ELAD LASSRY at Massimo De Carlo

Massimo De Carlo
Via Giovanni Ventura 5,
Milan 20134

April 10 —June 01, 2015

On April 10th Massimo De Carlo gallery presents a new solo exhibition by Elad Lassry. The exhibition unveils a series of new works that synthesize the artists last few years of research, challenging for the second time the industrial space of Massimo De Carlo’s gallery in via Ventura.

At the core of these new works is an inquiry into what engagements are possible with the picture, as well as a questioning of the picture’s condition, capacities, and failures as a contemporary unit. Elad Lassry resorts to questioning the picture itself as an entity, as well as an unresolved space of representation, bouncing back and forth between an acknowledgement of the picture as an image-based unit to a treatment usually reserved for an object. In doing so, the artist challenges the picture’s given status of flatness,  allowing at times,  the participation that occurs between the picture and multiple agencies,  economies, and systems to take on an actual form.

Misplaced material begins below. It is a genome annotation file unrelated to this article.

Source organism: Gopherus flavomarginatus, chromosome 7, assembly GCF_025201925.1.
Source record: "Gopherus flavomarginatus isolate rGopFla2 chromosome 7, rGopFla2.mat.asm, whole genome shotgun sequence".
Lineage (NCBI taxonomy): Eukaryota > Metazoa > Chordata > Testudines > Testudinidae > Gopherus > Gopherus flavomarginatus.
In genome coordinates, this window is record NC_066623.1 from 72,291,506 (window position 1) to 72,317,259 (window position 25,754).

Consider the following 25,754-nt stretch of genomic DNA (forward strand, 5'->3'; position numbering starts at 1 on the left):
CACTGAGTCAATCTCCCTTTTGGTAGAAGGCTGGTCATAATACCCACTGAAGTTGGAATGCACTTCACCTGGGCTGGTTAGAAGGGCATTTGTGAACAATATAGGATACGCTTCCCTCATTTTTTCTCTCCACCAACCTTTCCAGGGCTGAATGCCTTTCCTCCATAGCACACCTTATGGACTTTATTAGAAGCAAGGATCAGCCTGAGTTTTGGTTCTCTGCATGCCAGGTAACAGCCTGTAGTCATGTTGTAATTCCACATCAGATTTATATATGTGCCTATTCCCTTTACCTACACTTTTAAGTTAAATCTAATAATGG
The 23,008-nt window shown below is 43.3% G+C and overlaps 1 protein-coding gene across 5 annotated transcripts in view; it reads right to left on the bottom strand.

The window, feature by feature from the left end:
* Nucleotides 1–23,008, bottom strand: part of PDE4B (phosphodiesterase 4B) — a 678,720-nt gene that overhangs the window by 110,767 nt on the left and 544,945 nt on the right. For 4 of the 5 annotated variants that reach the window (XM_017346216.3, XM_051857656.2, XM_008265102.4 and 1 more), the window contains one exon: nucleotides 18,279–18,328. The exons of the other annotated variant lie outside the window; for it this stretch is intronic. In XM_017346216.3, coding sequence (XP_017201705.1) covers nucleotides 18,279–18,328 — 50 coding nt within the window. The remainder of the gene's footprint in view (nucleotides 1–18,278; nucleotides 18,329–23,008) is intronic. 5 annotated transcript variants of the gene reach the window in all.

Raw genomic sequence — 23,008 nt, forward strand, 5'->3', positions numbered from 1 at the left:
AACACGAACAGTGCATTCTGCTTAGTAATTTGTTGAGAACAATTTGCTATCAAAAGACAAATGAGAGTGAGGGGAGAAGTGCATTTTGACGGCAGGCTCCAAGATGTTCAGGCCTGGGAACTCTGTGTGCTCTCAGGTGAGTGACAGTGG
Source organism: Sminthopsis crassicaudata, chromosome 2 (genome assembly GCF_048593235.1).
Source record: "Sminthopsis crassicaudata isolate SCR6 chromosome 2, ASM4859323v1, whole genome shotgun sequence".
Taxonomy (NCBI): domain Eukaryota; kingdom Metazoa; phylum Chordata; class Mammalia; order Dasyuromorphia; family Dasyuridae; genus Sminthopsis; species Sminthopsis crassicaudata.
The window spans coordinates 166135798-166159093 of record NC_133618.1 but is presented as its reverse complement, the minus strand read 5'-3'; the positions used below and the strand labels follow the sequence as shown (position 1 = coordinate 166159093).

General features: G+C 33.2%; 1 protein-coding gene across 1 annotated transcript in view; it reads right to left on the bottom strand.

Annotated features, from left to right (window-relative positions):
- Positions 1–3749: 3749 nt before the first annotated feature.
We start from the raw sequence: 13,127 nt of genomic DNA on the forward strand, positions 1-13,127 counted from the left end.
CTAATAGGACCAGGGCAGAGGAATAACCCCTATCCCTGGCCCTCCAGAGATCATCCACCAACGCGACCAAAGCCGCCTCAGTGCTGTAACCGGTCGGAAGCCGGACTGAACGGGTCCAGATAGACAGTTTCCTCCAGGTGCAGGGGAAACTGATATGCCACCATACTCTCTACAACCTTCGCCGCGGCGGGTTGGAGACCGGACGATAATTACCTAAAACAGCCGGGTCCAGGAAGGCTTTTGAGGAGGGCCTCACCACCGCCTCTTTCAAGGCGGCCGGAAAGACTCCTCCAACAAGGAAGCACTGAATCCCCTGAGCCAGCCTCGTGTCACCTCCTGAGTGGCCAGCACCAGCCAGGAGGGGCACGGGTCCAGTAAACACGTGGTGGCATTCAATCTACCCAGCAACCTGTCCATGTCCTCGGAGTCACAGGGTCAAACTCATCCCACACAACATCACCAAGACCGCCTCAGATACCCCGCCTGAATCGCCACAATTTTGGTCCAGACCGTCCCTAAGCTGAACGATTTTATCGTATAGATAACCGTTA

These works take further Elad Lassry’s philosophical proposal where the image oscillates between its  picturehood and objecthood, to an almost literal space. This idea is rooted in an exercise of dismantling the photograph, where its indexicality is lost, leaving it stripped of its details and down to formal elements only.

Elad Lassry is interested in the use of analog methods in exposing contemporary phenomena - one of fluidity, elasticity, and new opportunities for experience with the picture. These strategies in the work relentlessly ask the viewer to abandon the act of deciphering between photographic information and visible marks, or objects (non-photographic information). For example, in a new body of works titled Untitled (Swimmers), 2015, Elad Lassry turns to an industrial technique in which a set of silver gelatin prints, beads, and pigments are embedded within acrylic glass. While obscuring the translucence of acrylic glass,  each element is married to a different art history – the tropes of black and white photography versus the gestures, marks, and compositions in the plastic arts.